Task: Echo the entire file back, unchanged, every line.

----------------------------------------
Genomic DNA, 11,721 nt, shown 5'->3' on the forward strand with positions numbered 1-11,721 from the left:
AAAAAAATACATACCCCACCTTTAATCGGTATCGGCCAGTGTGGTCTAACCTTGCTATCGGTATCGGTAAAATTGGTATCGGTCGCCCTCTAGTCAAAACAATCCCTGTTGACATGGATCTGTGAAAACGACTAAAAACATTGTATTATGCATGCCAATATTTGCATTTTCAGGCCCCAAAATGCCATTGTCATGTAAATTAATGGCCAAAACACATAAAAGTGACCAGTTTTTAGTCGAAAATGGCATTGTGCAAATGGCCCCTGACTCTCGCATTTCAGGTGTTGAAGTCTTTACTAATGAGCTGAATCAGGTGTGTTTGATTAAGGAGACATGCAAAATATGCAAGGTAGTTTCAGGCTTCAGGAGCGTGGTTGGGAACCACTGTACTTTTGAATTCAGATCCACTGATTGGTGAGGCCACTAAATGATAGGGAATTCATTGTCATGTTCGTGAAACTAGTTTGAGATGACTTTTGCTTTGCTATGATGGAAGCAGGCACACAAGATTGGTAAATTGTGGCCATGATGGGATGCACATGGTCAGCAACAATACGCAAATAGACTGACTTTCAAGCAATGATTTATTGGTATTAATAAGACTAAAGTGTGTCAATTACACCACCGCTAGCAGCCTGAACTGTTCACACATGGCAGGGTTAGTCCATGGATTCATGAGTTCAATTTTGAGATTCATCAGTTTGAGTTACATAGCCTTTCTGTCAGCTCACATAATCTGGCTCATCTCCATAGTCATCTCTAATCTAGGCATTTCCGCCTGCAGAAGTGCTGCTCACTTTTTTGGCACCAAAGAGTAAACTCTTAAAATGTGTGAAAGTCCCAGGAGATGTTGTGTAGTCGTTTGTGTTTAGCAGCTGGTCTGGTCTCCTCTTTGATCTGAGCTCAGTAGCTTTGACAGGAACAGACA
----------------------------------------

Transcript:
Genomic DNA, 11,721 nt, shown 5'->3' on the forward strand with positions numbered 1-11,721 from the left:
AAAAAAATACATACCCCACCTTTAATCGGTATCGGCCAGTGTGGTCTAACCTTGCTATCGGTATCGGTAAAATTGGTATCGGTCGCCCTCTAGTCAAAACAATCCCTGTTGACATGGATCTGTGAAAACGACTAAAAACATTGTATTATGCATGCCAATATTTGCATTTTCAGGCCCCAAAATGCCATTGTCATGTAAATTAATGGCCAAAACACATAAAAGTGACCAGTTTTTAGTCGAAAATGGCATTGTGCAAATGGCCCCTGACTCTCGCATTTCAGGTGTTGAAGTCTTTACTAATGAGCTGAATCAGGTGTGTTTGATTAAGGAGACATGCAAAATATGCAAGGTAGTTTCAGGCTTCAGGAGCGTGGTTGGGAACCACTGTACTTTTGAATTCAGATCCACTGATTGGTGAGGCCACTAAATGATAGGGAATTCATTGTCATGTTCGTGAAACTAGTTTGAGATGACTTTTGCTTTGCTATGATGGAAGCAGGCACACAAGATTGGTAAATTGTGGCCATGATGGGATGCACATGGTCAGCAACAATACGCAAATAGACTGACTTTCAAGCAATGATTTATTGGTATTAATAAGACTAAAGTGTGTCAATTACACCACCGCTAGCAGCCTGAACTGTTCACACATGGCAGGGTTAGTCCATGGATTCATGAGTTCAATTTTGAGATTCATCAGTTTGAGTTACATAGCCTTTCTGTCAGCTCACATAATCTGGCTCATCTCCATAGTCATCTCTAATCTAGGCATTTCCGCCTGCAGAAGTGCTGCTCACTTTTTTGGCACCAAAGAGTAAACTCTTAAAATGTGTGAAAGTCCCAGGAGATGTTGTGTAGTCGTTTGTGTTTAGCAGCTGGTCTGGTCTCCTCTTTGATCTGAGCTCAGTAGCTTTGACAGGAACAGACA